• jorgealarcon
    I am certain many of you here have thought about why you exist at one point in your life. Is it to pig out and resemble an animal than a human being? Is it to pretend this life is paradise and try to make it as enjoyable as possible? Is it to blur and dull your consciousness through drugs? We all have our personal beliefs. Contribute and tell us why you exist.
  • schopenhauer1

    Someone had me and I am not committing suicide so survival, maintenance/comfort-seeking, and entertainment-seeking mediated through cultural institutions, and linguistically generalized learning brain capacity is essentially what I and most of humanity is doing.
  • Bitter Crank
    I exist; I like it, more or less. What do I need a purpose for? 50¢ and a purpose will not get me a cup of coffee.

    You were probably thinking people had these deep thoughts about their existence. Bah! Humbug!
  • miguel d
    "God didn't create the universe because he was looking for a job."

    Henry Miller, American novelist
  • miguel d
    There's a very good short film about the purpose of human existence that was made for the 1964 New York World's Fair by the Mormon Church in the U.S.A. called "Man's Search For Happiness" that you can find on the net.
  • fresco

    How about Gurdjieff's view that we are being farmed like sheep to 'transform psychic energy from coarse to fine for higher beings' ! :wink:
  • Wayfarer
    The purpose is to find something purposeful. It's not necessarily a given, or a pre-set, although individuals might have aptitudes. So if you've got potential in some area, like sport or music, then you can find purpose in improving and honing your skills. If you don't have any obvious talents, then find some way to be useful. There's always something that can be found, even in difficult circumstances. Read Frankl.
  • Pattern-chaser
    Contribute and tell us why you exist.jorgealarcon

    Because God has a sense of humour. :smile:
  • I like sushi
    Explore. Including the exploration of the term ‘purpose’.

    A quote from Clive Barker’s Galilee, “we burn so hard yet shed so little light.” That just about sums up the human thirst for something more.

    I would say we’re human beings trying to be more. Some think less is more. Underneath all of this all I can honestly say is we hunger and thirst for far more than mere sustenance or fleeting control/power. What we resist everyday - blindly to some degree or another - is ‘purpose’. We seem perverse, and perversely we scramble forward in life because of such perversity (our contrary nature is almost like a beneficial insanity).

    In reference to Clive Barker’s quote above it is a rare thing to feel our inner light shine outwardly. I’ve been lucky enough to be burdened with that memory - and held it long enough to matter - but I fear others have not and prefer to confines of an icy cage than stepping into the darkness without a light.

    Purpose in this sense is that which life fears gaze upon yet it only exists because of it. For me it is not about ‘finding purpose’ anymore, it is about recognising that I am Purpose.
  • god must be atheist
    "why you exist" and "what's the purpose of your existence" can be viewed as two different questions.

    "Why I exist" can be answered both from a deterministic approach, or from a metaphysical approach. I know the deterministic one (because my father impregnated my mom and I haven't died) and I have no clue, no claim, over the metaphysical approach; in fact, I deny there is a metaphysical reason for my existence.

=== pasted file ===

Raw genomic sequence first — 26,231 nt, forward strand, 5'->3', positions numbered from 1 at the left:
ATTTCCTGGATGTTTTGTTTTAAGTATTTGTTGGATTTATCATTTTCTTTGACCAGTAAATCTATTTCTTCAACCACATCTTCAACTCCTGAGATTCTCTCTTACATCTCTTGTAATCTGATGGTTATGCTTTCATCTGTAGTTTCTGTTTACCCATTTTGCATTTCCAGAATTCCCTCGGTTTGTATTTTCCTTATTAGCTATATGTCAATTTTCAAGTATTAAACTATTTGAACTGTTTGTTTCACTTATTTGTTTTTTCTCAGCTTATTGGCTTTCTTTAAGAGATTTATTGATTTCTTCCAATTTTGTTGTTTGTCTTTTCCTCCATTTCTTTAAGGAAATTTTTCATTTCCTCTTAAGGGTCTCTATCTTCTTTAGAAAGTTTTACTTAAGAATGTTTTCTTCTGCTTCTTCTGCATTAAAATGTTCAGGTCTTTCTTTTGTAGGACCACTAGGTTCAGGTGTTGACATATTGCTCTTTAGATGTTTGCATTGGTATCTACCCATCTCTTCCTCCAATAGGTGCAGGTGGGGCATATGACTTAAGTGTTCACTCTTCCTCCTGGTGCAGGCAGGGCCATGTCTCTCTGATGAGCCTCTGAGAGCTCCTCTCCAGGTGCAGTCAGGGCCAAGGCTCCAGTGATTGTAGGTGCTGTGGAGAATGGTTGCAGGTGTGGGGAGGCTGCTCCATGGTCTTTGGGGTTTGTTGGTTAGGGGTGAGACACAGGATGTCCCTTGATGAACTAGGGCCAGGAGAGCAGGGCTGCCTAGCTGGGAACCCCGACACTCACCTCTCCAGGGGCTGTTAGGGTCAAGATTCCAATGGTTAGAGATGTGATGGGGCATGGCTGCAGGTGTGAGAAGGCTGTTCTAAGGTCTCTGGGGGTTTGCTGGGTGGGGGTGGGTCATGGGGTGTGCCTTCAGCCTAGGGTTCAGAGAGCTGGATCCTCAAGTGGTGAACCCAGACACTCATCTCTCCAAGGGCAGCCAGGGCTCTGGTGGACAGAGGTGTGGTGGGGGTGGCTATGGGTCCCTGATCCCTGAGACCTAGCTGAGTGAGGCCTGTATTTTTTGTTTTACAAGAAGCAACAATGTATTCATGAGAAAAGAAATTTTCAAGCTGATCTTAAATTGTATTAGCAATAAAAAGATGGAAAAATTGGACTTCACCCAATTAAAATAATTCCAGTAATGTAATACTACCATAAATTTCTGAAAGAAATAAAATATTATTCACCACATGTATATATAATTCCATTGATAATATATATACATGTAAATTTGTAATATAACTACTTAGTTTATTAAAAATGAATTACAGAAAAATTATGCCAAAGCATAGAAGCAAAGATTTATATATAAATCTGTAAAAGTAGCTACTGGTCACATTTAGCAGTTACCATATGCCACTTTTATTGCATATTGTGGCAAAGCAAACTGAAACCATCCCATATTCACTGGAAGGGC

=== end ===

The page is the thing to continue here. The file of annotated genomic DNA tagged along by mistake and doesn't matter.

"What's the purpose of my existence" is a funny one. It presumes that there is a great, big, final purpose for which it is worth living the life, and perhaps serving some goal while living this life. I also don't believe there is a grand purpose to my life, but I do experience and set goals as purposes to short-range efforts.
  • Terrapin Station
    Choosing a purpose always struck me as akin to choosing a favorite color, favorite food, favorite musical artist, etc.

    I like a lot of different things. I like variety. I don't have just one favorite anything. I don't really think in terms of ranked lists. So I'm not about to just choose a single purpose either. If it's satisfying to someone to choose a single purpose, that's fine for them. Settle on just one purpose then. But choosing single favorites (or even small lists of them) feels uncomfortable/awkward to me.
  • dclements
    I am certain many of you here have thought about why you exist at one point in your life. Is it to pig out and resemble an animal than a human being? Is it to pretend this life is paradise and try to make it as enjoyable as possible? Is it to blur and dull your consciousness through drugs? We all have our personal beliefs. Contribute and tell us why you exist.jorgealarcon
    Is it really necessary for any of us to have a purpose? I remember when I was younger I use to think I (as well as other people) really needed to have a purpose but as I got older the purposes I would invent for myself got less and less important until they started getting so moot that I really didn't care anymore.

    Maybe I forgot something but as far as I can remember I mostly played the game of defining a purpose was in order for me to get through a day of school or work in order to help me emotionally deal with things. Since I don't care about much anymore it has gotten to be less important to me then it use to be.
  • Cabbage Farmer
    I am certain many of you here have thought about why you exist at one point in your life. Is it to pig out and resemble an animal than a human being? Is it to pretend this life is paradise and try to make it as enjoyable as possible? Is it to blur and dull your consciousness through drugs? We all have our personal beliefs. Contribute and tell us why you exist.jorgealarcon
    I see no reason to speak as if "existence" were purposive. A carbon molecule, a stone, a thunderbolt, a galaxy... may be said to "exist", but not by the same token to be purposive.